We managed to catch Perotti amidst his summer yachting excursions recently, who gave us a frank insight into the world of Sanlorenzo.
Following a tough period you attracted new investors in the company in 2013, Sundiro. Part of the agreement is to build 10 to 20 metre boats. Is that still the case?
In 2013 we carried out a capital increase in order to support the company through the heavy crisis. The new partner today owns 22% of Sanlorenzo, which is an important minority stake in the company. With this partner we planned to build yachts below 20 metres in China together but from 2014 onwards the market has shifted and we have decided - in total agreement - to stop this project and await future developments of the market in the Far East.
You also have a lease of the San Marco shipyard in La Spezia. Is the market for 50+ metre yachts becoming more important for Sanlorenzo?
Cantieri San Marco has been the right investment at the right time. Our strategy is to split the company into two strong divisions, comprised of the Yacht Division contributing two thirds of the business, and the Superyacht Division, representing a third of the business.
The San Marco shipyard has the capability to build yachts above 100 metres, but we have no intention to enter the megayacht market. Sanlorenzo’s philosophy is to grow slowly, taking care of our customers. We have built eight units of 46 metres in steel (the 46Steel) in the last six years, four of whose owners are now asking the shipyard to build yachts exceeding 60 metres. As a result, we are now producing 58, 62, 64, and 66 metre yachts for these customers respectively, all to be delivered in 2019 and 2020.
You also have plans to rebuild the Ameglia shipyard. Is that ground-breaking plan going ahead?
Yes, we are going to double the size of Ameglia shipyard within 2018 and extend production capacity in both Divisions: in the Superyacht Division acquiring CSM shipyard in La Spezia in 2016, and in the Yacht Division, expanding its facilities with the new shipyard in Ameglia within 2018.
In 2014 you were appointed Chairman of UCINA, resigning just a year later stating that the Association lacked the proactive attitude and positive thinking required to put your initiatives into practice. How is your relationship with UCINA today?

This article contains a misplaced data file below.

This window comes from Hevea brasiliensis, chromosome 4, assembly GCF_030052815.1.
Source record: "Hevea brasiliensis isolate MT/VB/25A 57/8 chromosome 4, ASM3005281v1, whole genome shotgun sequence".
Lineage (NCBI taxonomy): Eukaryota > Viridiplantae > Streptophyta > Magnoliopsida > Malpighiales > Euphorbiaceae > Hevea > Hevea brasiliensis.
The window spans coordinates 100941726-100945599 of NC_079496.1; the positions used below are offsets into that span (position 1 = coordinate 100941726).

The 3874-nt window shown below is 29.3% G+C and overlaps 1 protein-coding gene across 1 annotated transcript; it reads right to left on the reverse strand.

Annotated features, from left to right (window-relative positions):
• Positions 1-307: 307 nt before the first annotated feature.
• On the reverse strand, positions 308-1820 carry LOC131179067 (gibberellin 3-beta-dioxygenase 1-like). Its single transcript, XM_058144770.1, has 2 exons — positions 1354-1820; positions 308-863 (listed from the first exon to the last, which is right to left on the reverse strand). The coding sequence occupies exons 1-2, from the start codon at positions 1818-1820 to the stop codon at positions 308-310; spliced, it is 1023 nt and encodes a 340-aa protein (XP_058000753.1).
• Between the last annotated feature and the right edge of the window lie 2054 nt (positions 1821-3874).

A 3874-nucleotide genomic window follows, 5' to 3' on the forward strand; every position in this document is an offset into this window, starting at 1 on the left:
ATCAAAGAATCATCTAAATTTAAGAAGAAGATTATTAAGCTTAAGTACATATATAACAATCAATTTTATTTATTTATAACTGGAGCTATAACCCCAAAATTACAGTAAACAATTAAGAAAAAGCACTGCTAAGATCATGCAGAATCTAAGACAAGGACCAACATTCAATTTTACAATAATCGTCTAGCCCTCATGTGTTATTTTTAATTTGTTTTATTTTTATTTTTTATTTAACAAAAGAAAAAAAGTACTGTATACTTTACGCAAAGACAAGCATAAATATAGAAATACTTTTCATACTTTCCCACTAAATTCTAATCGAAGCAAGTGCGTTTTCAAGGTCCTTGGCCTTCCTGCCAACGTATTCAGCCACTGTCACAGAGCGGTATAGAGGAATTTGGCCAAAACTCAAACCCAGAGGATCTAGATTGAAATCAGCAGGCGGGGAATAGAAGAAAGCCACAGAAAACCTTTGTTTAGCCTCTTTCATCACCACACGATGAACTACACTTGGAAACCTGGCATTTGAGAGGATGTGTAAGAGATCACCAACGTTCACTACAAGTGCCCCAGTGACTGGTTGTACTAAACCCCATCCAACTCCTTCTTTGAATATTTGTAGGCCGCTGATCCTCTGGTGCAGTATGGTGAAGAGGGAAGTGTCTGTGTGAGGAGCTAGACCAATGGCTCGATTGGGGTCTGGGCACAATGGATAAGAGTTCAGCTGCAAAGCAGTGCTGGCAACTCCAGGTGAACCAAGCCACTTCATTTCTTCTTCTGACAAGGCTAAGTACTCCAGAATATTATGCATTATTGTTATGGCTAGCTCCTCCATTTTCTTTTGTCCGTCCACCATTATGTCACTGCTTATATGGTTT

My relationship with UCINA has always been very good. Today I am a Past President that is still very active inside UCINA. I strongly believe there was no need to start a new association (Nautica Italiana). I think it is more appropriate to openly discuss matters inside UCINA, improving the Italian nautical association as much as we can. I personally think it is an international embarrassment for the Italian Industry to split the nautical association into two.
My resignation from the role of President happened in order to avoid the risk of certain shipyards leaving UCINA, but my sacrifice was not enough. It seems that my Italian colleagues, the big companies with big business worldwide, find it hard to accept the democratic rules of an association which has to act in favour of all players.
Considering the massive growth of the company over the past decade, where do you envision Sanlorenzo in another decade?
My vision for Sanlorenzo for the next decades is further growth of 20 to 30% taking us to a turnover of €300 - 350 million; continuous improvement of the product with technology and design innovation to satisfy the new demand of the market; continuously improve our level of service; to come closer to the top quality Dutch and German top shipyards. We believe the top side of the market cares a lot about quality and service regardless of price, and that is precisely the side of the market we’d like to be.
This article was featured in issue X of The SuperYacht Times newspaper. Subscribe now and never miss another issue.